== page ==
Tropic of Cancer


“Tropic of Cancer” by Henry Miller
(First publication: 1934 / This edition: Penguin Modern Classics 2015)
Taken on a lazy afternoon in bed. The little purple paper thing on the side is an “aromatic bookmark” from Karmakamet and it smells like cranberries. I love it.

There’s something perverse about women…
they’re all masochists at heart. (p.105)

I wish I had more to say about this book. I really thought I would enjoy it—the whole vulgarity and grittiness that it’s so famous for. But…I didn’t.

This morning I was looking through the monthly newsletter I receive from Kinokuniya, and it’s main topic was on books that were banned. “Tropic of Cancer” was one of them. I was chuckling a bit, because…well, I was just reading the book. And though I can understand why it was banned, I just feel like it was…boring?

It’s known for being really “pornographic”, but I felt that the story itself is just not amusing. And, really, after seeing the word “cunt” repeated over and over again in almost every sentence for a few chapters, it actually became kind of tedious and annoying. I just thought there would be more depth to the story, and just not trashy dirty words strung together. I didn’t find it sexy or entertaining or funny; I just found it boring. I felt like listening to a 14- or 15-year old boy show off to his friends about going to brothels and trying to be all “cool”—that kind of vibe.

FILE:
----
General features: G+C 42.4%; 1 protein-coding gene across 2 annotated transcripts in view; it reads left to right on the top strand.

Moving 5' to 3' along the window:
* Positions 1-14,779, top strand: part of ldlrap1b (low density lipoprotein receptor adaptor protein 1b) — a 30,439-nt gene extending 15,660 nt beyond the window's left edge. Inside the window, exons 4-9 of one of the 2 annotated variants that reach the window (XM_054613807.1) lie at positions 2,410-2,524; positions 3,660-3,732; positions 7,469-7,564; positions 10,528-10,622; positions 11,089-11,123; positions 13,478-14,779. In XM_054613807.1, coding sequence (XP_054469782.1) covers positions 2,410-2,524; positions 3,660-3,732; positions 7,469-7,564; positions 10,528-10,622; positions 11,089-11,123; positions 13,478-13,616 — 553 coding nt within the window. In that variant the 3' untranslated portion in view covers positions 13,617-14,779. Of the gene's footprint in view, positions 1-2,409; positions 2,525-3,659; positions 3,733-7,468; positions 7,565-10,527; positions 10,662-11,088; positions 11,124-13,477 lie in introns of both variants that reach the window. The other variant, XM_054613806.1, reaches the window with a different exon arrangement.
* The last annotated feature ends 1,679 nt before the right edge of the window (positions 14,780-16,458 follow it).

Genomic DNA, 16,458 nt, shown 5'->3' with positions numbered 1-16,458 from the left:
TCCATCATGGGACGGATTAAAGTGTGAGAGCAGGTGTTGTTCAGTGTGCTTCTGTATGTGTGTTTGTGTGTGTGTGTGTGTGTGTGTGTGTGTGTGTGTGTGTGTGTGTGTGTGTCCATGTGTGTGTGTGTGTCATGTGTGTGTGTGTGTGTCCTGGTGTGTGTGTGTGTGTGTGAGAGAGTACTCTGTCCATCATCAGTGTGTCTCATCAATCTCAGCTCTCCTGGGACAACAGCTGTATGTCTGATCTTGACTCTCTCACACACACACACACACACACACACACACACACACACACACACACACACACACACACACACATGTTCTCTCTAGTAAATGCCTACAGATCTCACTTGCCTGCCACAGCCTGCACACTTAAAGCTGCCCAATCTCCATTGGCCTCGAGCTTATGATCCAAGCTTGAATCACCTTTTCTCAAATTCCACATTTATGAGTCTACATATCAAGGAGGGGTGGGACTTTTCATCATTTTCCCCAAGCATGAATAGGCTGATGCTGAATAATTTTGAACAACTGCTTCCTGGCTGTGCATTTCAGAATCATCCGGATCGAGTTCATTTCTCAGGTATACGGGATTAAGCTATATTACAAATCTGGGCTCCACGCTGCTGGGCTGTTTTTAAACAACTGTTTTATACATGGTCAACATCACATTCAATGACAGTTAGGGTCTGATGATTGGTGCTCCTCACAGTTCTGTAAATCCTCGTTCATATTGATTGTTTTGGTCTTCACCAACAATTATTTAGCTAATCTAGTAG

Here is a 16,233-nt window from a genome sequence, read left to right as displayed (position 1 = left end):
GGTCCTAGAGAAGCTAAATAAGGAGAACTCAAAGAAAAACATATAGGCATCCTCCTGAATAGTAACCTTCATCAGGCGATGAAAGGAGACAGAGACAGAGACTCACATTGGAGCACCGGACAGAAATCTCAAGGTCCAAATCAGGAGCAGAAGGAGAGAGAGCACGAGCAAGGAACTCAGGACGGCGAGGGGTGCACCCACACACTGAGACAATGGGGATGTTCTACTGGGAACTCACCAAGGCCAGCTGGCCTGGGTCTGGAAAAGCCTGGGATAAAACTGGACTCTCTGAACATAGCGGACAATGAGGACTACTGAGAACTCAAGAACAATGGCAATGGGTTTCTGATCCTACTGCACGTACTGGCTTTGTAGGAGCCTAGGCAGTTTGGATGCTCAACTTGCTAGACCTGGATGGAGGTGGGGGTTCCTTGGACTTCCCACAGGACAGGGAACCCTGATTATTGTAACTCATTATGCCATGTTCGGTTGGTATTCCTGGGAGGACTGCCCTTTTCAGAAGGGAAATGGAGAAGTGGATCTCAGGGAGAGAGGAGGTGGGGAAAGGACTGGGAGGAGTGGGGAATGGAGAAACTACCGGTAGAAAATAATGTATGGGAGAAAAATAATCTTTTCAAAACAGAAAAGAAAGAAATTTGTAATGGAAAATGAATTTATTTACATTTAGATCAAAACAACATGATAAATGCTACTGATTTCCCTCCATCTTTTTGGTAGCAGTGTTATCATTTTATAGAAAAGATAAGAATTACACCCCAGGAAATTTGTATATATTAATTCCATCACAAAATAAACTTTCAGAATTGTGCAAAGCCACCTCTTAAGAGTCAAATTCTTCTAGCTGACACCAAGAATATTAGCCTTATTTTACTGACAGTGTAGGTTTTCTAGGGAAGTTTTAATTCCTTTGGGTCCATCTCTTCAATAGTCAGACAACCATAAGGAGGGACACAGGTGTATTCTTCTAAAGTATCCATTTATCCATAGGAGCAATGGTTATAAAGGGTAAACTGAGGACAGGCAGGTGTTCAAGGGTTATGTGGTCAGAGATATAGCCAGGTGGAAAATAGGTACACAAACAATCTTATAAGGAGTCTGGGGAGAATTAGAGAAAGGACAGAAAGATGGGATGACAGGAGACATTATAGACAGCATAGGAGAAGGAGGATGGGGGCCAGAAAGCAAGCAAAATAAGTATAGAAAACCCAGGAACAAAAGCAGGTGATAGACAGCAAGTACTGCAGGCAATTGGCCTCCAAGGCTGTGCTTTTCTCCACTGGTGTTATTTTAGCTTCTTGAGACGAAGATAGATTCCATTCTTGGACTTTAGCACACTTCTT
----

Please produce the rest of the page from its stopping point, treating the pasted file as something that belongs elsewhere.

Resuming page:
But then again…I read up to only half and decided to put it down. Even after just a quarter way through, I felt like putting it down, but then kept hoping that I might start enjoying it if I keep going for a little bit longer. Unfortunately, I just kept drifting off and didn’t even get interested.

I think this book confirmed even more that I’m not really good with reading books that are written with the “stream of consciousness” style. I tend to get so bored and wander off and have no idea what’s going on. Just like with Virginia Woolf’s “The Waves” and Robert Walser’s “The Tanners”, I try and try to get into the story and end up just wanting to give up after every page. Good thing I didn’t order “Tropic of Capricorn” at the same time, because I didn’t even get through this one.

Maybe I’ll give “Tropic of Cancer” another try in the future. But for now, I’m pretty disappointed with it and will just stop reading. Oh well.


Here are some of my favorite lines from the book—up to the 128th page that I read anyway:

I sit down beside her and she talks—a flood of talks. […] I hear not a word because she is beautiful and I love her and now I am happy and willing to die. (p.15)

And what is more strange is that the absence of any relationship between ideas and living causes no anguish, no discomfort. We have become so adjusted that, if tomorrow we were ordered to walk on our hands, we would do so without the slightest protest. Provided, of course, that the paper came out as usual. And that we touched our pay regularly. Otherwise nothing matters. Nothing. (p.123)

At this very moment, in the quiet dawn of a new day, was not the earth giddy with crime and distress? Had one single element of man’s nature been altered, vitally, fundamentally altered by the incessant march of history? By what he calls the better part of his nature, man has been betrayed, that is all. At the extreme limits of his spiritual being man finds himself again naked as a savage. (80)


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